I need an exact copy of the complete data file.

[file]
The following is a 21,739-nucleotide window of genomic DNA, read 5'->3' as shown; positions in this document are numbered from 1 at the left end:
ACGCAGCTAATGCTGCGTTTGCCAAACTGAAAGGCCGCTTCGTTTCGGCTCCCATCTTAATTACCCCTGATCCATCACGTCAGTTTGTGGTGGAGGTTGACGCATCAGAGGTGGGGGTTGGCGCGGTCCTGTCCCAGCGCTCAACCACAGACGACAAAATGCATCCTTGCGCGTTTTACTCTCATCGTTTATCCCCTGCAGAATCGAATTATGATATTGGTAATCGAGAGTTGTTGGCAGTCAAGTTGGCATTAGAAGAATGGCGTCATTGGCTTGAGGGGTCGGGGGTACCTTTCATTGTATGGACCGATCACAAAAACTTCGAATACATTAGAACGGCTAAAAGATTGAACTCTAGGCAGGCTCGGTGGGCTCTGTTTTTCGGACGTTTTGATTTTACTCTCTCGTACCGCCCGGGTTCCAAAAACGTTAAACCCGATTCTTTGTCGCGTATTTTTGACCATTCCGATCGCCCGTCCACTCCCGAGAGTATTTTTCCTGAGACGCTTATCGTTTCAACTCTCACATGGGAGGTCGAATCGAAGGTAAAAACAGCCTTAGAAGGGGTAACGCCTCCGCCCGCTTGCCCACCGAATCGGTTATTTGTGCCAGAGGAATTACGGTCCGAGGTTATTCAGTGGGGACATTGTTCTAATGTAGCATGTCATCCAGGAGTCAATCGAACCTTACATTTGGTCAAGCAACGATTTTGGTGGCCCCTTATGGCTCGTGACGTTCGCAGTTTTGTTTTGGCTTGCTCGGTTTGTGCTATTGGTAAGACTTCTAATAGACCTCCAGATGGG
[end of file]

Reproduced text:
The following is a 21,739-nucleotide window of genomic DNA, read 5'->3' as shown; positions in this document are numbered from 1 at the left end:
ACGCAGCTAATGCTGCGTTTGCCAAACTGAAAGGCCGCTTCGTTTCGGCTCCCATCTTAATTACCCCTGATCCATCACGTCAGTTTGTGGTGGAGGTTGACGCATCAGAGGTGGGGGTTGGCGCGGTCCTGTCCCAGCGCTCAACCACAGACGACAAAATGCATCCTTGCGCGTTTTACTCTCATCGTTTATCCCCTGCAGAATCGAATTATGATATTGGTAATCGAGAGTTGTTGGCAGTCAAGTTGGCATTAGAAGAATGGCGTCATTGGCTTGAGGGGTCGGGGGTACCTTTCATTGTATGGACCGATCACAAAAACTTCGAATACATTAGAACGGCTAAAAGATTGAACTCTAGGCAGGCTCGGTGGGCTCTGTTTTTCGGACGTTTTGATTTTACTCTCTCGTACCGCCCGGGTTCCAAAAACGTTAAACCCGATTCTTTGTCGCGTATTTTTGACCATTCCGATCGCCCGTCCACTCCCGAGAGTATTTTTCCTGAGACGCTTATCGTTTCAACTCTCACATGGGAGGTCGAATCGAAGGTAAAAACAGCCTTAGAAGGGGTAACGCCTCCGCCCGCTTGCCCACCGAATCGGTTATTTGTGCCAGAGGAATTACGGTCCGAGGTTATTCAGTGGGGACATTGTTCTAATGTAGCATGTCATCCAGGAGTCAATCGAACCTTACATTTGGTCAAGCAACGATTTTGGTGGCCCCTTATGGCTCGTGACGTTCGCAGTTTTGTTTTGGCTTGCTCGGTTTGTGCTATTGGTAAGACTTCTAATAGACCTCCAGATGGG